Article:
Illinois willed to victory by Rice’s return


Rayvonte Rice is back and he made sure Michigan knew it.

With every possession-ending rebound Rice ripped down in the final minutes of regulation, he sent a message to the rest of the Big Ten about the type of impact he can have on Illinois’ play.

Despite scoring just four points on 2-of-7 shooting, Rice made his presence known in the most important stretch of Thursday night’s rematch between Illinois and Michigan at State Farm Center.

No matter how the box score may look, Illinois’ 64-52 overtime victory over Michigan did not come easy. Trailing by seven with three minutes remaining in regulation, Rice broke his silence to score his first bucket in over month, sparking a run Illinois needed all night.

As the Illini locked the Wolverines down on defense in the final stretch, it was Rice that pulled down two consecutive big-time rebounds. Both boards led to Kendrick Nunn basket, counting for five of the sophomore’s game-high 21 points and sending the game to overtime. The Illini went on a dominating 14-2 run in the extra period to seal their fourth straight win. 

After the game, John Groce admitted he didn’t expect to play Rice as much as he did, but it was clear Illinois needed its senior leader out on the floor for the final stretch.

A record-setting crowd at State Farm Center created a highly emotional game from tip-off until the final buzzer.  

For a game being played in front one of the largest and loudest crowds of the season, Illinois didn’t give the fans at State Farm Center much to cheer about in the first half. With the game’s first points coming on a couple of Michigan free throws four minutes into the game, neither team came storming out of the gates for the nationally televised Big Ten matchup.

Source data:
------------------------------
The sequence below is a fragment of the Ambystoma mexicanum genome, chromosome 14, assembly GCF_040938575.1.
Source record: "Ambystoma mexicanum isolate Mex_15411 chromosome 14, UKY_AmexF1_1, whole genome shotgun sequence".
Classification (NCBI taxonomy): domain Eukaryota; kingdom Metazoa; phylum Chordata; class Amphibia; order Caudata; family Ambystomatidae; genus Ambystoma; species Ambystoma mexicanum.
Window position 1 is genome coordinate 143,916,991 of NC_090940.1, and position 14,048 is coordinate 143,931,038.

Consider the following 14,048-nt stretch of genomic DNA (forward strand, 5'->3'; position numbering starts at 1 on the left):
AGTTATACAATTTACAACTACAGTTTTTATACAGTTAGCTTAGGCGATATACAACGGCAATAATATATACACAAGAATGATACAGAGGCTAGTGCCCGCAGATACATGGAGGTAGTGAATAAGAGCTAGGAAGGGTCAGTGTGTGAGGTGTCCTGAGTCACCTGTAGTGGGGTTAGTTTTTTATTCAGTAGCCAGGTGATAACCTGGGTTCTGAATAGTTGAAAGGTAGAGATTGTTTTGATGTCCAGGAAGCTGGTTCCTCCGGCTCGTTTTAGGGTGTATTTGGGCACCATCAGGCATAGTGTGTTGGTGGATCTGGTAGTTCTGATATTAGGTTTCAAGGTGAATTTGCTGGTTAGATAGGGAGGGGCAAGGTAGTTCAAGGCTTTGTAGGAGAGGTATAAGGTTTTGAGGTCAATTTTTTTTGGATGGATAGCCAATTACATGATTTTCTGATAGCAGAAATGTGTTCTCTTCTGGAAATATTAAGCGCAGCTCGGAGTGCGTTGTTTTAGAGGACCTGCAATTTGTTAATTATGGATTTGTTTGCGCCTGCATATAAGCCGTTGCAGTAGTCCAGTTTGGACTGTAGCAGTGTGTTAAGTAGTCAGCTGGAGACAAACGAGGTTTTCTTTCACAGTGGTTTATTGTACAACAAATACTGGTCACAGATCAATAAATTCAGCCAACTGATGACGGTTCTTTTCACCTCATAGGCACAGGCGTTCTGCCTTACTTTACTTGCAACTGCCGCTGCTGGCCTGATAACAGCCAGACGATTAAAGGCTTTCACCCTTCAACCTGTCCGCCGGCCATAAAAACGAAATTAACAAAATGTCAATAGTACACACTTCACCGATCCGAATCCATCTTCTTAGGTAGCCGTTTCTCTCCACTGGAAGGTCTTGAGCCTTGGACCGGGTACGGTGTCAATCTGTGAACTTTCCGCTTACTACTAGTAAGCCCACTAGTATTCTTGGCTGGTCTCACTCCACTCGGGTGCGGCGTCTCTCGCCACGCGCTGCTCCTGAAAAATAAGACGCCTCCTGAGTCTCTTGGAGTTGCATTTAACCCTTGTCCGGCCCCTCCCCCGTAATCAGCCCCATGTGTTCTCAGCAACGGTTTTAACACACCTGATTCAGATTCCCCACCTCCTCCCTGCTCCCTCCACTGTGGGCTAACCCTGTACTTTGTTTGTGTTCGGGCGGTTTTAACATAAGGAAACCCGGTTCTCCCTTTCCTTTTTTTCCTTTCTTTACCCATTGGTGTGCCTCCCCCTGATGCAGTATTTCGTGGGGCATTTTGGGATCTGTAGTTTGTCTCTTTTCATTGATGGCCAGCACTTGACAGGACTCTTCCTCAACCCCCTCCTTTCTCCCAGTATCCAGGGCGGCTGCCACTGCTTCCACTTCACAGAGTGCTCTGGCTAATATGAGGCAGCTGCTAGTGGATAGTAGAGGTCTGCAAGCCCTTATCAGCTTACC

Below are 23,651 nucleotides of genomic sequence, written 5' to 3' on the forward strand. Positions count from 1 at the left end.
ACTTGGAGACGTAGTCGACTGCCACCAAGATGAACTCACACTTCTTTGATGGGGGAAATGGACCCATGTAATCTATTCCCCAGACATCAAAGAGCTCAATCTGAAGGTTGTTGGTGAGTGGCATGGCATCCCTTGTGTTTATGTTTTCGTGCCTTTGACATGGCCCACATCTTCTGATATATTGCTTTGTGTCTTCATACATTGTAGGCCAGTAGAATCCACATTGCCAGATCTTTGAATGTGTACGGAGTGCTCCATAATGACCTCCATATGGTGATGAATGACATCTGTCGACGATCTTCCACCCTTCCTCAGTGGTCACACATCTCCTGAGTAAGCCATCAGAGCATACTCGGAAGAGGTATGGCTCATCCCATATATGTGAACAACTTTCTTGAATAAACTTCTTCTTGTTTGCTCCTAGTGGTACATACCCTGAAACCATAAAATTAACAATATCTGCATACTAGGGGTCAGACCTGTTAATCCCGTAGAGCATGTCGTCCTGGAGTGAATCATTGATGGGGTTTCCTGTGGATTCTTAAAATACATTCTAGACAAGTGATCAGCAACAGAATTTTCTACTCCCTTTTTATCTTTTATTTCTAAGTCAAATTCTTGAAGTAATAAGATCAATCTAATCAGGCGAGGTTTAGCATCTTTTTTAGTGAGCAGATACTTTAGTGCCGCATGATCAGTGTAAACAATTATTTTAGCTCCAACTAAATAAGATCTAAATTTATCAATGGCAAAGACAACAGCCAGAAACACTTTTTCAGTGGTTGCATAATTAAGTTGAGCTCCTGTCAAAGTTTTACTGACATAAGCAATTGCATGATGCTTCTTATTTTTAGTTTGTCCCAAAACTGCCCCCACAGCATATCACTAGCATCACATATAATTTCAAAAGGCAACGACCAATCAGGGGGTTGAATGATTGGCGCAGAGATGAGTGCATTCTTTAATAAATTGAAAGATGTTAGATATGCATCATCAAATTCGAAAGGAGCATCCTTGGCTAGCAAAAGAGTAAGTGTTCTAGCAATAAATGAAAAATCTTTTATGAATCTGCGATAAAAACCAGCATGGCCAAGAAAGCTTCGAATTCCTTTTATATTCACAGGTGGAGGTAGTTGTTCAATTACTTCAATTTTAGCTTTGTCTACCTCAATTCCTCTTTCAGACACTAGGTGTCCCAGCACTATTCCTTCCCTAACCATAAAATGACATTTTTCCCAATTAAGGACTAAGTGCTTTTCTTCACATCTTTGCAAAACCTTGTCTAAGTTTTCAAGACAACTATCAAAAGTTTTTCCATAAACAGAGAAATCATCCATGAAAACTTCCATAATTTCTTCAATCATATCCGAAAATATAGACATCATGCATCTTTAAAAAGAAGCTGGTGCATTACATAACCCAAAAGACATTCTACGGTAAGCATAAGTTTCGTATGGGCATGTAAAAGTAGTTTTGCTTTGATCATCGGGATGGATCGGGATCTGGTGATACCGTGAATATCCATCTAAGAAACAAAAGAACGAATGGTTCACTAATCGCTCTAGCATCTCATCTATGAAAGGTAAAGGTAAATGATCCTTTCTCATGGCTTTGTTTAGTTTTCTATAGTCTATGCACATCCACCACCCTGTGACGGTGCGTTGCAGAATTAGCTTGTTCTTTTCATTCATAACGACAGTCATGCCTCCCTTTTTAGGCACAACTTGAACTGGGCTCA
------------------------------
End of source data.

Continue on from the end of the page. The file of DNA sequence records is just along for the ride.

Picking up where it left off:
Groce may have noticed the unexpected lull in action when he called Rayvonte Rice’s number for the first time in nine games, sparking a huge ovation that gave life back to the home crowd. Almost on cue, Leron Black scored the Illini’s opening bucket during Rice’s first possession and Illinois ripped off a 10-4 run that ended when Nunn missed a breakaway dunk that could have blown the State Farm Center roof off.

If Nunn had thrown down that dunk, the Illini may have broken this one open early. But the Wolverines kept finding ways to silence the home crowd and if they could have halted that final Illini run, the outcome would have been entirely different. 

But Illinois has made a living off of improbable comeback wins this season, so this outcome was only fitting.

Illinois’s depth shined bright once again on Thursday. Ahmad Starks scored 12 points — nine in the first half  — and kept the Illini’s stagnant offense afloat early on. Nnanna Egwu pulled down 12 boards and forced a pivotal 5-second violation with two minutes remaining in regulation. And with his late-game heroics, including the 3-pointer to send the game into overtime, Nunn switched roles with Malcolm Hill to be Illinois’ Batman on Thursday. 

The lone dark spot in this victory was Hill’s performance. 

It’s understandable to worry that Hill’s production will drop off following Rice’s return to action, especially when looking at Hill’s dreadful 4-of-16 shooting night. Hill’s struggles had nothing to do with diminished scoring opportunities, though.

Following a two-point first half, Hill carried Illinois in the final 10 minutes of the game, scoring nine points in that span, including two buckets from deep. When the game came down to the final minute of regulation, it was Hill with the ball in his hands on an isolation play, and it was Hill who took the halfcourt heave that could have won it. His shots just weren’t falling, which is OK when Nunn has the type of night he did. 

Illinois is now 7-5 in the Big Ten, which is its best record this deep into the season since 2005. Rice proved that he can be an emotional leader even when he doesn’t score much and will only play better with more games under his belt.

With every win, an NCAA tournament bid looks closer to reality. The only question now is just how far this Illini team can go. 

Joey can be reached at [email protected] and on Twitter @joeyfigueroa3.